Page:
The challenged Act in section 2 provides that the "jury commissioner when appointed and qualified shall have vested in him all the powers, duties and authority heretofore generally exercised throughout North Carolina by the boards of county commissioners under the provisions of Chapter 9 of the General Statutes." (Emphasis supplied.) That requires him to comply with the provisions of G.S. § 9-2 in respect to putting the names on the jury list in the box and to complying with the requirements of G.S. § 9-3 in respect to the manner of drawing the panel for the term from the box. However, this Act repeals the provision of G.S § 9-2 in respect to the keys to the jury box and provides that the jury commissioner shall have full and complete control over the jury box of Madison County.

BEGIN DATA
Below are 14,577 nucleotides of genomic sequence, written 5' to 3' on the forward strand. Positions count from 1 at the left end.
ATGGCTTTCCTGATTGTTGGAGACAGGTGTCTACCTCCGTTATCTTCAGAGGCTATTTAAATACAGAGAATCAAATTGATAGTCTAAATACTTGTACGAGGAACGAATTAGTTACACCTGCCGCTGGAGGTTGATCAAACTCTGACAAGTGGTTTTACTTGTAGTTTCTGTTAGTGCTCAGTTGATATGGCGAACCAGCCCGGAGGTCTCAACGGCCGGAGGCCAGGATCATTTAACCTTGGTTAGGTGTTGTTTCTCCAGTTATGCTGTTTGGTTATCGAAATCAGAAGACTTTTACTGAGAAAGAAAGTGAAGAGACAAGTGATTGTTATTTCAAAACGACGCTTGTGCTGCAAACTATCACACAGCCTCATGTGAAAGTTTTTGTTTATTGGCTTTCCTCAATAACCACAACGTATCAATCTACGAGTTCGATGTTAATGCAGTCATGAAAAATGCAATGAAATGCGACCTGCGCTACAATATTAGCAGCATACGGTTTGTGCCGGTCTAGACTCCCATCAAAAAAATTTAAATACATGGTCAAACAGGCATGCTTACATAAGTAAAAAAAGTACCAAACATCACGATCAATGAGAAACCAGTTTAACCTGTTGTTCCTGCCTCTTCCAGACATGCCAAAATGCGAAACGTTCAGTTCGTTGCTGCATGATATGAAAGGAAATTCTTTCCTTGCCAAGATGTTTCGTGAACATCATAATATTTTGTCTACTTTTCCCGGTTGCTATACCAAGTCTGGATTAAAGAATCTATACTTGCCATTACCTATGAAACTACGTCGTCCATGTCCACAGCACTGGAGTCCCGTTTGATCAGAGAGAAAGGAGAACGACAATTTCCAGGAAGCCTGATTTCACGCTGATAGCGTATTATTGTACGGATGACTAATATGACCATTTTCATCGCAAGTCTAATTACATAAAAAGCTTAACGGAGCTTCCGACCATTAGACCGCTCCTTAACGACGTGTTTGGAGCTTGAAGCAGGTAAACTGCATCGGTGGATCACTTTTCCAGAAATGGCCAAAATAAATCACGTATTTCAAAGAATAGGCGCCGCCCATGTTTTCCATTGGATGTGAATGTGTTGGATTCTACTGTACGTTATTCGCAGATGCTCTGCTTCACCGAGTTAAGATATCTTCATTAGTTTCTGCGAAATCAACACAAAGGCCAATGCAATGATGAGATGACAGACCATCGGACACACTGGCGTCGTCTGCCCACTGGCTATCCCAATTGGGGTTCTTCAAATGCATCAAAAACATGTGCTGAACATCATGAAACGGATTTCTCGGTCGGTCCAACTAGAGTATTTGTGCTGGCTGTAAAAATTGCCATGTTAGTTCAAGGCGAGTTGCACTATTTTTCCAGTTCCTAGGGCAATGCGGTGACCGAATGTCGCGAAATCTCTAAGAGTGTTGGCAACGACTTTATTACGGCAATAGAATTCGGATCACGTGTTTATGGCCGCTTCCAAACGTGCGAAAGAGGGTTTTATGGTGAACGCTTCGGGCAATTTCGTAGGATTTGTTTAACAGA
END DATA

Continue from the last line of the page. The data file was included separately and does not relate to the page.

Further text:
At common law the panel of jurors was selected by the sheriff from his list of freeholders. Most of the American states, if not all, have long since taken the selection of jury lists out of the hands of the sheriff and placed it in the hands of other officers or bodies, such as jury commissions, the selectmen of the towns, town supervisors, county commissioners, county courts, or certain officers constituting a board for the specific purpose. 31 Am.Jur., Jury, sec. 75, p. 71. In the federal courts (not applicable to the District of Columbia), Title 28, sec. 1864, U.S.C.A., provides that the jury box shall from time to time be refilled by the clerk of court, or his deputy, and a jury commissioner, appointed by the court. This statute provides qualifications for the commissioner. Title 28, sec. 751, U.S.C.A., provides that the clerk of each district court shall reside in the district for which he is appointed, with an exception of the clerk of two district courts, that the clerk may appoint, with the approval of the court, necessary deputies, etc., but this statute does not provide any qualifications for the deputy. See exhaustive and scholarly opinion in United States v. Brookman, 8 Cir., 1 F.2d 528, which holds that the requirements of the federal statute as to the qualifications for the jury commissioner to be appointed by the district judge are advisory, and not mandatory. Chapter 711, 1959 Session Laws of North Carolina, authorizes the appointment of a jury commissioner for Beaufort County. "It is competent for the legislature at any time to change the general law previously in force as to how the jury list shall be selected, as long as no constitutional right is abrogated or impaired." 50 C.J.S. Juries, § 155, p. 876.